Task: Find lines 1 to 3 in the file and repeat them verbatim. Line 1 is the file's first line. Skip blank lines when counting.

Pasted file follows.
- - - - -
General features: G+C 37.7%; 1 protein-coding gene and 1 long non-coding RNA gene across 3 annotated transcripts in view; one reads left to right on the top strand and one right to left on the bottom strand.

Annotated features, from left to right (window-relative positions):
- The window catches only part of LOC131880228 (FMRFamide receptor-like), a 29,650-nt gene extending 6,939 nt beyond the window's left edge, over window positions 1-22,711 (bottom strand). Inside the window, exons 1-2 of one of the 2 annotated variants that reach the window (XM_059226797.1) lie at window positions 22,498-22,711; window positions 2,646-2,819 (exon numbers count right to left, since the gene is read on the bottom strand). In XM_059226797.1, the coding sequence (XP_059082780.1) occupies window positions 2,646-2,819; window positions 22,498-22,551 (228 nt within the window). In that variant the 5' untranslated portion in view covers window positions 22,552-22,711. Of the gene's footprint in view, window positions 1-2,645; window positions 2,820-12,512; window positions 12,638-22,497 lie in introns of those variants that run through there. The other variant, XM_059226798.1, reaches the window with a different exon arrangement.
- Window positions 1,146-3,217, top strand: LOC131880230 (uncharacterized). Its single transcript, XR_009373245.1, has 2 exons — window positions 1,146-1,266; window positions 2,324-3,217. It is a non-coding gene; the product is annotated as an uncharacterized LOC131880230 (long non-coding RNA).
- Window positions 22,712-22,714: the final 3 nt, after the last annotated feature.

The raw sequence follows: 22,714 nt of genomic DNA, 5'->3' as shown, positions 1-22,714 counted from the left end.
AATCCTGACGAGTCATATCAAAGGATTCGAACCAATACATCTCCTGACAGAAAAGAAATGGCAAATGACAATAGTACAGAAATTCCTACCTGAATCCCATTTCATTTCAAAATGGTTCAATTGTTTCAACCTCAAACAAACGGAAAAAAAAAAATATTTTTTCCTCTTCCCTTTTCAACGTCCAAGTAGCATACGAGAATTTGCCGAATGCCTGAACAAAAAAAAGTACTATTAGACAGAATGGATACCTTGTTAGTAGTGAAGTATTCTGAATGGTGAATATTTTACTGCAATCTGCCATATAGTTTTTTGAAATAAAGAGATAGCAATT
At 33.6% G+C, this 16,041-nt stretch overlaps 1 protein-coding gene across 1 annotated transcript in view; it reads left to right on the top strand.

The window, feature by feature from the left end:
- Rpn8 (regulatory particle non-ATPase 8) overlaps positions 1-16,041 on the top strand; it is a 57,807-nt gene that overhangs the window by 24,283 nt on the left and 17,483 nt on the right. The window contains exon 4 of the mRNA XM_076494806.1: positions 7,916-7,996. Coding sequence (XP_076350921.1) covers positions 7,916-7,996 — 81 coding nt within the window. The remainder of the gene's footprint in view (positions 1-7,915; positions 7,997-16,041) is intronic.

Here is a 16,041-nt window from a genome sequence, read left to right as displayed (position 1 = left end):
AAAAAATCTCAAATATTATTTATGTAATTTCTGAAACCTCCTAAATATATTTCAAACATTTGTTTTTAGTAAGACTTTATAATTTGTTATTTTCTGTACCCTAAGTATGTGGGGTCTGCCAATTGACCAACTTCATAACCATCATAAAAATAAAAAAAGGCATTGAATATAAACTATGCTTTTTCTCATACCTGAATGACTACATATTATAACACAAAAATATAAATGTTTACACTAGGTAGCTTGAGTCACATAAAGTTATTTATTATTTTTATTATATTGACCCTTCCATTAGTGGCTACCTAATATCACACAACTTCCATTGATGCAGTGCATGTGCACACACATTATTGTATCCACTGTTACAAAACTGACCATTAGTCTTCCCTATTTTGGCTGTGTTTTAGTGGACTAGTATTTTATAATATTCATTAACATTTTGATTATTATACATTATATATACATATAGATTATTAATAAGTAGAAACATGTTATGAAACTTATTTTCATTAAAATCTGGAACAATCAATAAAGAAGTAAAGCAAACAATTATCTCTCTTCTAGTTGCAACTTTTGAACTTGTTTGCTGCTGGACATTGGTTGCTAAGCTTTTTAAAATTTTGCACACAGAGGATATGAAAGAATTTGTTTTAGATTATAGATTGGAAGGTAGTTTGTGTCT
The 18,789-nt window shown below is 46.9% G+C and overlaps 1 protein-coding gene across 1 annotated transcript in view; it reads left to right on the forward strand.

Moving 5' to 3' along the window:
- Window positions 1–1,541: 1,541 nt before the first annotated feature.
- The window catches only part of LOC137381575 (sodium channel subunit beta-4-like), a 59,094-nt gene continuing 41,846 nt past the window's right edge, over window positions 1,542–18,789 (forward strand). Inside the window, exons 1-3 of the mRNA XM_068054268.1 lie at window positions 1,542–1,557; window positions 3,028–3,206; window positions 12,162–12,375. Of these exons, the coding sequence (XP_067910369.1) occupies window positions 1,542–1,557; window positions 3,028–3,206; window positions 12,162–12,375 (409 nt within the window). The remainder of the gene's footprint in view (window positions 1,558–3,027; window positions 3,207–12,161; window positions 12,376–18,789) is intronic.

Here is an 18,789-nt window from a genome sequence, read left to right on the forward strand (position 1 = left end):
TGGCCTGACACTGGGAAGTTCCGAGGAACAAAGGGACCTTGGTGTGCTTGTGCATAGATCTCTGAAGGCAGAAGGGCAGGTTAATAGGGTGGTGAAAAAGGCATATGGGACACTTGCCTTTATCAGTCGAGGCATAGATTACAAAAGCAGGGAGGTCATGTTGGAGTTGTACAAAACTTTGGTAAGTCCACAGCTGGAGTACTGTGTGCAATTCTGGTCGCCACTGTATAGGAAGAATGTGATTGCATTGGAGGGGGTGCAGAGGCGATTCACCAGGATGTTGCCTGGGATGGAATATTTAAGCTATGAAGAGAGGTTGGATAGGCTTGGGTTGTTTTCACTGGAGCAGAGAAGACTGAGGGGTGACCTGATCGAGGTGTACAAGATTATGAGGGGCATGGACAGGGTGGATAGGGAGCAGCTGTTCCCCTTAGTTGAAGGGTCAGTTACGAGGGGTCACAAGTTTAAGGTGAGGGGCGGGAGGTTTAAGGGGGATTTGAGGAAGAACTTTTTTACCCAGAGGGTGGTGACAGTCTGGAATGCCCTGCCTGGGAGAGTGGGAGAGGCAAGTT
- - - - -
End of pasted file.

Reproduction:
General features: G+C 37.7%; 1 protein-coding gene and 1 long non-coding RNA gene across 3 annotated transcripts in view; one reads left to right on the top strand and one right to left on the bottom strand.

Annotated features, from left to right (window-relative positions):
- The window catches only part of LOC131880228 (FMRFamide receptor-like), a 29,650-nt gene extending 6,939 nt beyond the window's left edge, over window positions 1-22,711 (bottom strand). Inside the window, exons 1-2 of one of the 2 annotated variants that reach the window (XM_059226797.1) lie at window positions 22,498-22,711; window positions 2,646-2,819 (exon numbers count right to left, since the gene is read on the bottom strand). In XM_059226797.1, the coding sequence (XP_059082780.1) occupies window positions 2,646-2,819; window positions 22,498-22,551 (228 nt within the window). In that variant the 5' untranslated portion in view covers window positions 22,552-22,711. Of the gene's footprint in view, window positions 1-2,645; window positions 2,820-12,512; window positions 12,638-22,497 lie in introns of those variants that run through there. The other variant, XM_059226798.1, reaches the window with a different exon arrangement.